By Lyllyan Blare

When my daughter receives an invitation to a party, I’m usually excited. I’m thrilled for her and look forward to us having fun together while celebrating a special occasion, usually a birthday.

Recently, however, an invitation came for the party of a slightly older friend who was having her event at a roller-skating rink. Now, there are several physical activities I miss doing since becoming disabled—water skiing, hiking and roller skating being a few. And there are times when I feel guilty about my inability to instruct my daughter in not only these, but also other activities such as hula-hooping and jumping rope. Before receiving the skating party invite I would have told you that I would love to take my daughter to the roller rink. But I quickly found that to be untruthful when faced with this party.

Seeing the invite, the words “roller-skating rink” kept jumping out at me as if mocking my inability to participate, to show my daughter how to skate, to enjoy this activity with her. At least, that was my initial perception. I knew that I could get on the rink with her in my power chair if the building had a portable ramp, but was wrapped up in anxiety over being stared at and put on display. I worried about my little girl not enjoying herself because of people staring and pointing. I didn’t want to be the object of discussion; I just wanted to party at the rink with my kid.

A voice of clarity
I explained all of my worries and stress to a dear friend. She listened patiently before saying, “You know, Lylly, if anyone does stare then perhaps it’ll be kids who’ll look at your daughter with longing, wishing their parents were on the rink with them. Or if adults stare, maybe it’ll be because you’re out there with your daughter instead of sitting on the sidelines watching.” BAM! I hadn’t considered that at all!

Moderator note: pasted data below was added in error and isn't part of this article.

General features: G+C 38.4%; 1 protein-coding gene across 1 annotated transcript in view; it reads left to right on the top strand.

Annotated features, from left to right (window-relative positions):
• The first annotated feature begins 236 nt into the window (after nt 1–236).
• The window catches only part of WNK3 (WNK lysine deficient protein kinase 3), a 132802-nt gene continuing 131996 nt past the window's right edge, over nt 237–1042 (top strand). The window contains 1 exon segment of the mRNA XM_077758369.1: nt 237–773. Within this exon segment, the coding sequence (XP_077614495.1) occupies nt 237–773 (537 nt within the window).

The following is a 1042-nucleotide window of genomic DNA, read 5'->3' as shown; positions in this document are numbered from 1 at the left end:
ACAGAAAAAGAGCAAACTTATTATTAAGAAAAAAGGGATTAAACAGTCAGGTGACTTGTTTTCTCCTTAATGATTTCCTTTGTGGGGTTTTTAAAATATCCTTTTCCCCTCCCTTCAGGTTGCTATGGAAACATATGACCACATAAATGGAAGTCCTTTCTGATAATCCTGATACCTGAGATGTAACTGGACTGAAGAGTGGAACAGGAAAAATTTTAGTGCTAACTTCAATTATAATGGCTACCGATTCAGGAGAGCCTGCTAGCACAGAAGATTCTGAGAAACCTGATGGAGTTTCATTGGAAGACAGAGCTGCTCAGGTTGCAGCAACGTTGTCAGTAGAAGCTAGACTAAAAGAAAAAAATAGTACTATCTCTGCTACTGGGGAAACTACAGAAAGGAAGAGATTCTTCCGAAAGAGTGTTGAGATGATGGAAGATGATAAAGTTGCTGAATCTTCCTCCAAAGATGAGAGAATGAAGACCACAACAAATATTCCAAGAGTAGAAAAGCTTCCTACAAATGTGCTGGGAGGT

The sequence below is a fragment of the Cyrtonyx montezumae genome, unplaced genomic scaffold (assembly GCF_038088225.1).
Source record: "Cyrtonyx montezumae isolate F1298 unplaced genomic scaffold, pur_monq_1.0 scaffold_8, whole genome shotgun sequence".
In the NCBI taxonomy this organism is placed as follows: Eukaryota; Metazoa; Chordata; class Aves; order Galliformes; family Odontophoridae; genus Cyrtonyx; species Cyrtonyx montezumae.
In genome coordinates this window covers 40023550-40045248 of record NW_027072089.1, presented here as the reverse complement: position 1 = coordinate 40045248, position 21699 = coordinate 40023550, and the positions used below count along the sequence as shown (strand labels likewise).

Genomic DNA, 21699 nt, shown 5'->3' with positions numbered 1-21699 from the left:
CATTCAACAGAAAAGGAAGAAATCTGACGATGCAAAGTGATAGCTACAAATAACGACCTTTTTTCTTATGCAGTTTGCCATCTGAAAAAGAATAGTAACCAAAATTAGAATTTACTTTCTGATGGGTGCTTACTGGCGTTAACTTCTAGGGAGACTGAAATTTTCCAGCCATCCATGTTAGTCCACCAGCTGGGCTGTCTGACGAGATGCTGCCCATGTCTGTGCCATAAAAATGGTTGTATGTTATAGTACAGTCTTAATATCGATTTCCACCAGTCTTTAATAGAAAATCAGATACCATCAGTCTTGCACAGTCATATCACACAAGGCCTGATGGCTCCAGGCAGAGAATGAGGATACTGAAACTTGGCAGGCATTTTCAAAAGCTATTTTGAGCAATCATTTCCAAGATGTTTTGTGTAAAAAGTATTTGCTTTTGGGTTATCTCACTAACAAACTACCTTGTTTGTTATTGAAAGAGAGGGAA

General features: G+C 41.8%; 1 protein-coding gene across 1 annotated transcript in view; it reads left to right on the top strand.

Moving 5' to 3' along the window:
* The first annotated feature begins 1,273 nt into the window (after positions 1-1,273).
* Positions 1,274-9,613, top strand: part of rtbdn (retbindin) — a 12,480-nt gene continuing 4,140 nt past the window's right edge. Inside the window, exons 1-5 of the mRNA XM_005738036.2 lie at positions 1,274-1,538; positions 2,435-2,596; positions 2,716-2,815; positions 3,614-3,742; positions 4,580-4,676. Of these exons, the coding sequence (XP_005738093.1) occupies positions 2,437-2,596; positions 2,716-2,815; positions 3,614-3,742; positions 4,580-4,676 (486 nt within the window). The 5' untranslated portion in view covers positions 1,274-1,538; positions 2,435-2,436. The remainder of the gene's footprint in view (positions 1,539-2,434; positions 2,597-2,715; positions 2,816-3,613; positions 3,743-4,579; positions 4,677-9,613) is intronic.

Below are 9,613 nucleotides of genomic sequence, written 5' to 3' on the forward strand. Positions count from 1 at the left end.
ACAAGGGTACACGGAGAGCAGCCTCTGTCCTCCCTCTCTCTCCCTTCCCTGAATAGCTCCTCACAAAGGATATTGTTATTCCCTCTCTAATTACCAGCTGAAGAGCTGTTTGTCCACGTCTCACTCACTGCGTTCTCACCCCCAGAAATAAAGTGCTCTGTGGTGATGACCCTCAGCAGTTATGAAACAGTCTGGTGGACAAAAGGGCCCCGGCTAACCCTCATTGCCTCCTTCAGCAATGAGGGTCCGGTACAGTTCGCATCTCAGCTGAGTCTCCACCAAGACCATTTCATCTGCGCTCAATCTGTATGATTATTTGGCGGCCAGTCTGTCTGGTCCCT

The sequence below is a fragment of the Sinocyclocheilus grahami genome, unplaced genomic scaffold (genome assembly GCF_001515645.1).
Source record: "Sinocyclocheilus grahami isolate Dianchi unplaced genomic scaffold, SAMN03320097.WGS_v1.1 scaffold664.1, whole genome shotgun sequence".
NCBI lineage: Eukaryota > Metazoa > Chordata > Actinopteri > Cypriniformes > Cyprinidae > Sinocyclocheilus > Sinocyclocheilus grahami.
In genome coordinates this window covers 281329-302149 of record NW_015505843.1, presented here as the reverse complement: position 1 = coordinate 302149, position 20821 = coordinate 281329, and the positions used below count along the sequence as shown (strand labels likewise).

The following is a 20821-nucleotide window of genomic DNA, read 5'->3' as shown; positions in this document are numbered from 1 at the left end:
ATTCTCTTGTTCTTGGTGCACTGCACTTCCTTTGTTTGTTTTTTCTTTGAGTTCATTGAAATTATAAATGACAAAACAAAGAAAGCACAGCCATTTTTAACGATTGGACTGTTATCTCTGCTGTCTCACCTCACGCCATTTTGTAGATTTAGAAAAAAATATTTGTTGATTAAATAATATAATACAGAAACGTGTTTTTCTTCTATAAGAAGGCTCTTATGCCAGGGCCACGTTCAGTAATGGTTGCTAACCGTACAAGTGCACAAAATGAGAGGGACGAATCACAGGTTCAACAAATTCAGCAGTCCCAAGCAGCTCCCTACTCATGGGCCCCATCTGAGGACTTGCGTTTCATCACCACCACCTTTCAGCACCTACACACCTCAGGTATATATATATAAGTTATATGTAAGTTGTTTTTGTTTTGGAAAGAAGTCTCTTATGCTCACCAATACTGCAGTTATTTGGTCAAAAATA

On the day of the party, I asked to speak to the manager and he put out the portable ramp. My daughter held on to the back of my power chair and we went around slowly so she could adjust to the feeling of being on skates. Her friend, the birthday girl herself, wanted to hang on as well and so the three of us went round and round. We had such a great time! I forgot all about the other people at the rink and was delighted to be out there with my little one and her friend. The few times I looked at anyone, they were either smiling as we passed them or obviously into their own conversations and not paying us one bit of attention.

Our normal
When that invitation arrived, I allowed myself to forget that this life is our normal. Being stared at is normal, to the point that we often don’t even notice it (and I tend to notice it more than my five-year-old, anyway). I almost worried myself silly and, if my friend hadn’t helped me to gain a new perspective, I would have shown up at the party feeling stressed instead of ready to take on the rink! It doesn’t matter how I spend time with my daughter—it matters that I do spend time with her. And we usually have a blast, just as we did at the skating rink. In fact, it’s on our summer to-do list as a place to return and enjoy one another’s company!

Lyllyan Blare is Mom to a wonderful five-year-old, who enjoys sitting on her mom’s lap and racing downhill at six miles per hour in her power chair! Blare is currently an advocate for the ever-expanding population of parents with disabilities and has her own blog at